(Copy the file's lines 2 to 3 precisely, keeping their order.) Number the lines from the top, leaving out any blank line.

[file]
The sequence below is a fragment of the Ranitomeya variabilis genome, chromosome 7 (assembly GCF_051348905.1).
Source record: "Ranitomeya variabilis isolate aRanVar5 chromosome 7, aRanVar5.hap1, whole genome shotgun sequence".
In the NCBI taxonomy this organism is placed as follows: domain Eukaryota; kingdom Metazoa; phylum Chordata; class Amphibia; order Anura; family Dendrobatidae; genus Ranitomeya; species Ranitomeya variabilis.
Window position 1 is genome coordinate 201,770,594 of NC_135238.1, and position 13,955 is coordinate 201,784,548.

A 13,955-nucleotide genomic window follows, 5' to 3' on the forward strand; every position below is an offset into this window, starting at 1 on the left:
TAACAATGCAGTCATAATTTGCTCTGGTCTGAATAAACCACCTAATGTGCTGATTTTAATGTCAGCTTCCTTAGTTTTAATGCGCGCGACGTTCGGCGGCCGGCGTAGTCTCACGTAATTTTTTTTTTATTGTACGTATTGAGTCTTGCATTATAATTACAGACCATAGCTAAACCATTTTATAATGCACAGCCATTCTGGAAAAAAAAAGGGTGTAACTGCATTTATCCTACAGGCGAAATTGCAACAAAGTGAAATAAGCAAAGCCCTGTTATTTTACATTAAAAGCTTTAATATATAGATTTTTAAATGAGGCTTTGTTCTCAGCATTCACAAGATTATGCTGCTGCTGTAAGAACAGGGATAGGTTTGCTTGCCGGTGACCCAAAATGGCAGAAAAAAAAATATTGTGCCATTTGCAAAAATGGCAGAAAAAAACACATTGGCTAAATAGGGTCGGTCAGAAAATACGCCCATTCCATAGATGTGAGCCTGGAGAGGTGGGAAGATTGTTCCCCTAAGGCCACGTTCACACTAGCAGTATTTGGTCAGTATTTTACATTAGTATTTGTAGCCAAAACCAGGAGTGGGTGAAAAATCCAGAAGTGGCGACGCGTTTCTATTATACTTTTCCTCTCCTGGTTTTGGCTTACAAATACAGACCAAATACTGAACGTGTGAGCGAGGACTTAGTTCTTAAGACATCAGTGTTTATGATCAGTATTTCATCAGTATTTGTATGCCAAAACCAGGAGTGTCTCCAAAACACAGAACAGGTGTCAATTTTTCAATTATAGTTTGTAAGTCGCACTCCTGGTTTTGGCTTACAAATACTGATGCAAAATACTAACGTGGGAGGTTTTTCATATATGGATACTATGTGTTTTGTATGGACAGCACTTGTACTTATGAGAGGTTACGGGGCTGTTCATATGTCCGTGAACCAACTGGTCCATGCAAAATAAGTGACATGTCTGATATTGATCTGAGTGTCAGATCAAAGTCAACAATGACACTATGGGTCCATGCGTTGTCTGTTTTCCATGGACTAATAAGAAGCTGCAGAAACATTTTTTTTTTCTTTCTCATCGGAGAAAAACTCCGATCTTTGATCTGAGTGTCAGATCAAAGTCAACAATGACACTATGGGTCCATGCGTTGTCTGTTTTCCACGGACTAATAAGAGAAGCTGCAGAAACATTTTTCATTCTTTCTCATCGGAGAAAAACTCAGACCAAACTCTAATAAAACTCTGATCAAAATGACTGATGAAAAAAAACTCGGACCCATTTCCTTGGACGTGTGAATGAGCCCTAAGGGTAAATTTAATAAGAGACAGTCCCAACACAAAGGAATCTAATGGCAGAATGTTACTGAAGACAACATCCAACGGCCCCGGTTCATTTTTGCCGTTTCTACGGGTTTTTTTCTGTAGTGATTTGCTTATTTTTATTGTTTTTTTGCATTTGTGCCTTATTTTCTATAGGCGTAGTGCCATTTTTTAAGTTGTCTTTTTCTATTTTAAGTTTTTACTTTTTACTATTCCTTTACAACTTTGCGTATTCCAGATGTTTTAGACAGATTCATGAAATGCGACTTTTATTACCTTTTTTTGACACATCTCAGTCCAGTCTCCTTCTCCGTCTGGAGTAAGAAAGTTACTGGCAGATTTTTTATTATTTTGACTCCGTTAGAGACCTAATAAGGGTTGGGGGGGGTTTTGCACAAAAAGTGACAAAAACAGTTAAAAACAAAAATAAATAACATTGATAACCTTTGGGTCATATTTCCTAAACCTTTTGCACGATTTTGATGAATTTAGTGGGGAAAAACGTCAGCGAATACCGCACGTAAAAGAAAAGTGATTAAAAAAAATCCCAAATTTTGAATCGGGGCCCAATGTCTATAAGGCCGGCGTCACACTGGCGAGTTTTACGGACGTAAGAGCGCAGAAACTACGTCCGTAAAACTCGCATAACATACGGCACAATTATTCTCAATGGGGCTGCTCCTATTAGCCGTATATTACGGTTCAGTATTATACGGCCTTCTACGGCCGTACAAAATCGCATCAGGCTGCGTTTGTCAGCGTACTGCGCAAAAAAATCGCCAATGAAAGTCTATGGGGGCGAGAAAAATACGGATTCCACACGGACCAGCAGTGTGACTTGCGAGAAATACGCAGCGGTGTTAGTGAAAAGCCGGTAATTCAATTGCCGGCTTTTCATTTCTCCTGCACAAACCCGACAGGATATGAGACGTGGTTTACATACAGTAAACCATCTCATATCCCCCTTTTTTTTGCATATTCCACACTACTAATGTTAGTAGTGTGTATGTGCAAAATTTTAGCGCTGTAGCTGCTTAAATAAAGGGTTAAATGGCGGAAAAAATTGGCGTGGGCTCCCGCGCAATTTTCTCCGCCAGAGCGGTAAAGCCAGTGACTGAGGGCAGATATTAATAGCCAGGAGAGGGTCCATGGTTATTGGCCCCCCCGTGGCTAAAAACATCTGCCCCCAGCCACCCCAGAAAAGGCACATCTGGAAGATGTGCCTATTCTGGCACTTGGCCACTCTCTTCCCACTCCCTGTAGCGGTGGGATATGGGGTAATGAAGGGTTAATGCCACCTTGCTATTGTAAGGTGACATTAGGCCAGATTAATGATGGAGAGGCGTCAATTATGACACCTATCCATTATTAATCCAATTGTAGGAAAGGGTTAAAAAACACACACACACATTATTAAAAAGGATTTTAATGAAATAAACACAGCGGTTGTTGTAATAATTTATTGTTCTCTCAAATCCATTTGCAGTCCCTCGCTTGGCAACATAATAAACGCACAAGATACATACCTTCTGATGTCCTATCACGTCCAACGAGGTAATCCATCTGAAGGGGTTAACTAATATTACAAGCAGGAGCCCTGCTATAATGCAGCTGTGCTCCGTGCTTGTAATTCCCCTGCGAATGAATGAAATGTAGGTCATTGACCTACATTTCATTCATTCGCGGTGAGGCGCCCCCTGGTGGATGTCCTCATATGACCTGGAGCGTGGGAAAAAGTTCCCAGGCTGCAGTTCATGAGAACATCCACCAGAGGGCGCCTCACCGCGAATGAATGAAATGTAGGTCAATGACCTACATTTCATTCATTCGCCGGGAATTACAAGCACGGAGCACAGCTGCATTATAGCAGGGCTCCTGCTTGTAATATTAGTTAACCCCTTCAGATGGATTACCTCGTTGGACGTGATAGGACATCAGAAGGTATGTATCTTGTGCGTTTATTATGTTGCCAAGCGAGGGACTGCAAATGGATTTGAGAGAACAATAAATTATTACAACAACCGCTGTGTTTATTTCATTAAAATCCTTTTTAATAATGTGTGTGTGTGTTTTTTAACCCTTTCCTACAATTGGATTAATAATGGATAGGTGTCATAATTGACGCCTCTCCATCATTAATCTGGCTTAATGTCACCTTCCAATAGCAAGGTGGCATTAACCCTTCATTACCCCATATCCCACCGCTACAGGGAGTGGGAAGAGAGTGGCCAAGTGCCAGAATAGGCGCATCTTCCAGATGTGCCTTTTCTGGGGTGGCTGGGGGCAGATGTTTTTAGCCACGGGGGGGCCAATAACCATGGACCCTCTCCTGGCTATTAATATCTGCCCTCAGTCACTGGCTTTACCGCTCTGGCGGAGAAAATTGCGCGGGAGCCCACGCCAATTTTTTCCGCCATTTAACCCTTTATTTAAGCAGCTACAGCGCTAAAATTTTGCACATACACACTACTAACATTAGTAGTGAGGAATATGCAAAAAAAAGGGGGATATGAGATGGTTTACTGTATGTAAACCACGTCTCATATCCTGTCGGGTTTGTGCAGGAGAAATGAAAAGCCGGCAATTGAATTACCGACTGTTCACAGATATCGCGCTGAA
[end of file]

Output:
Source record: "Ranitomeya variabilis isolate aRanVar5 chromosome 7, aRanVar5.hap1, whole genome shotgun sequence".
In the NCBI taxonomy this organism is placed as follows: domain Eukaryota; kingdom Metazoa; phylum Chordata; class Amphibia; order Anura; family Dendrobatidae; genus Ranitomeya; species Ranitomeya variabilis.